The extensive work by LDS Charities to improve women’s lives worldwide is being discussed in an event at the United Nations in New York City today, 6 March 2013.
Sharon Eubank, director of Humanitarian Services, leads a discussion with other international representatives in a corresponding event associated with the United Nations’ Commission on the Status of Women.
Joining Eubank are Charles T. Ntwaagae, Botswana's ambassador to the United Nations; Anna Thompson-Quaye, deputy director of the GAVI Alliance, a Geneva-based agency that provides vaccines to children in poor countries; and Dennis C. and Nancy C. Hughes, LDS humanitarian medical trainers.
Children in Ethiopia received a nutritional porridge called Atmit produced by the Church to help relieve starvation
Every year, The Church of Jesus Christ of Latter-day Saints provides assistance to people all over the world affected by natural disasters, war and famine. Those suffering are helped regardless of nationality or religion.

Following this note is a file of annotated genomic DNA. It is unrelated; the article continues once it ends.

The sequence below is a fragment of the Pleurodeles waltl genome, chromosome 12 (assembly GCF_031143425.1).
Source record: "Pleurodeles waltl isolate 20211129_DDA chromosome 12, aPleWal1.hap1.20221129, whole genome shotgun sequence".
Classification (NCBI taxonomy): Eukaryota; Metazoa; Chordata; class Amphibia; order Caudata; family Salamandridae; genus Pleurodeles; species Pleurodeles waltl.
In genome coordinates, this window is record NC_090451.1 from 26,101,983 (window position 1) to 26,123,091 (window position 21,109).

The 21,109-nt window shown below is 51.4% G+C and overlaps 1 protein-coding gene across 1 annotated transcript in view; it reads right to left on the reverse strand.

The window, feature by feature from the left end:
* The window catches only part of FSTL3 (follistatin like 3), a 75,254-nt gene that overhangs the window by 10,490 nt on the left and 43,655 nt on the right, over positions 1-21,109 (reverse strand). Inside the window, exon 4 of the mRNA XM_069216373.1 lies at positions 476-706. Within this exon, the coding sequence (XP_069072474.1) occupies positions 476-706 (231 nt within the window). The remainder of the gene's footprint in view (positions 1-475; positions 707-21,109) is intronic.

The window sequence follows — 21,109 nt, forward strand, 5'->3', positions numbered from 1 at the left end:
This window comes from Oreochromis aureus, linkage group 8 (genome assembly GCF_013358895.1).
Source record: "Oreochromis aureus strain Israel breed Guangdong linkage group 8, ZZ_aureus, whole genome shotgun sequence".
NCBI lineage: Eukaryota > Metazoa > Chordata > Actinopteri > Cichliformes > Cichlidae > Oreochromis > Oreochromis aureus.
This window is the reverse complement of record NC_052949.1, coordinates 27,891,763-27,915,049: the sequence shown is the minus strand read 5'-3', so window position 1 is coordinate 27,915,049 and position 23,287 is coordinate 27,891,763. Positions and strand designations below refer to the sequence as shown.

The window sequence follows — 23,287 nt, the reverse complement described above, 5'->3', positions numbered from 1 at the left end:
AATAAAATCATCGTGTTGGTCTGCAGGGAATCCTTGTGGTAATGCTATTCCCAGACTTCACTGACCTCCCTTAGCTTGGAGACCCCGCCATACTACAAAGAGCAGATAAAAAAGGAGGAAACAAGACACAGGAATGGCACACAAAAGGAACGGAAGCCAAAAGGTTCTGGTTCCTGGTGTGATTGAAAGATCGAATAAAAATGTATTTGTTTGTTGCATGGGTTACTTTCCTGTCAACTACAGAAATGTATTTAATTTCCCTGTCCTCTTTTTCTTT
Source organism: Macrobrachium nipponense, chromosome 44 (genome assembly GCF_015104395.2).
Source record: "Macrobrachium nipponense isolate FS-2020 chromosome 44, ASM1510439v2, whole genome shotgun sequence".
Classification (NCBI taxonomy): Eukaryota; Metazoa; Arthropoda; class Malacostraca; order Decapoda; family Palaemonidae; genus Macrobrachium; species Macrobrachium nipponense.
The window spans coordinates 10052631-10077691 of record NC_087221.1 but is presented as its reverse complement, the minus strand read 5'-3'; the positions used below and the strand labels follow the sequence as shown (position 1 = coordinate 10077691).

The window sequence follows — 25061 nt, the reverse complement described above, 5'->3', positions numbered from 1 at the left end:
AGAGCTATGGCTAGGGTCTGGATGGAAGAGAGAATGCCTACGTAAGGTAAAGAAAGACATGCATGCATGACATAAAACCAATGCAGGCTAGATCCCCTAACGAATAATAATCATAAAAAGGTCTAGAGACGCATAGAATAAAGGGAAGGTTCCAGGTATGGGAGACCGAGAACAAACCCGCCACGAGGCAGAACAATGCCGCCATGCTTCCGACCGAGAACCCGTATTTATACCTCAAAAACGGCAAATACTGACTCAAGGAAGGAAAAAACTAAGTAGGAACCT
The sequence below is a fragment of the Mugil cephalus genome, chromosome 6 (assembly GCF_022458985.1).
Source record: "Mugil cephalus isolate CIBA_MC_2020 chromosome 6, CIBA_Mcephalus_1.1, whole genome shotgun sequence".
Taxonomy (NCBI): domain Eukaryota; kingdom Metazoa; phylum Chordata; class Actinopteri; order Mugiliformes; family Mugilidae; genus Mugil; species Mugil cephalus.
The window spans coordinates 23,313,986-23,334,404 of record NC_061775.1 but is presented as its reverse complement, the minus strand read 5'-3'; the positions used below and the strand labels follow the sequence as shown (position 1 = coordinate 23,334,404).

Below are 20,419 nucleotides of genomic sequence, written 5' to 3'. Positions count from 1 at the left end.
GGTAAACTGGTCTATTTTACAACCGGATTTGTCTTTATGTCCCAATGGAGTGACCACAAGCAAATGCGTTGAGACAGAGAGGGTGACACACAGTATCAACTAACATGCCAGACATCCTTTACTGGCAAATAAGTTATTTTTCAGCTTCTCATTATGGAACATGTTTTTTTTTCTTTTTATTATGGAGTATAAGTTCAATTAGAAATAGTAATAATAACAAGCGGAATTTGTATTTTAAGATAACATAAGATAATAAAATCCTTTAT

People who are hungry or who are facing loss of home, family and livelihood need to know that God cares about them. Eubank said people need to have an experience that provides evidence that “God is aware of them and loves them. A humanitarian project is a way for that to happen.”
During 2012, the Church provided victims of 104 disasters in 52 countries with hundreds of thousands of pounds of food, water, clothing, medical supplies, hygiene kits and other relief items. In addition, local Church leaders organized thousands of member volunteers to distribute aid and assist those affected by these disasters, with over 1.3 million volunteer hours of service donated (worth an estimated $28 million).
The Church’s Mormon Helping Hands program enlists Latter-day Saints as well as members from communities to help their friends and neighbors when they need assistance.
The Deseret News gives further information about the U.N. event.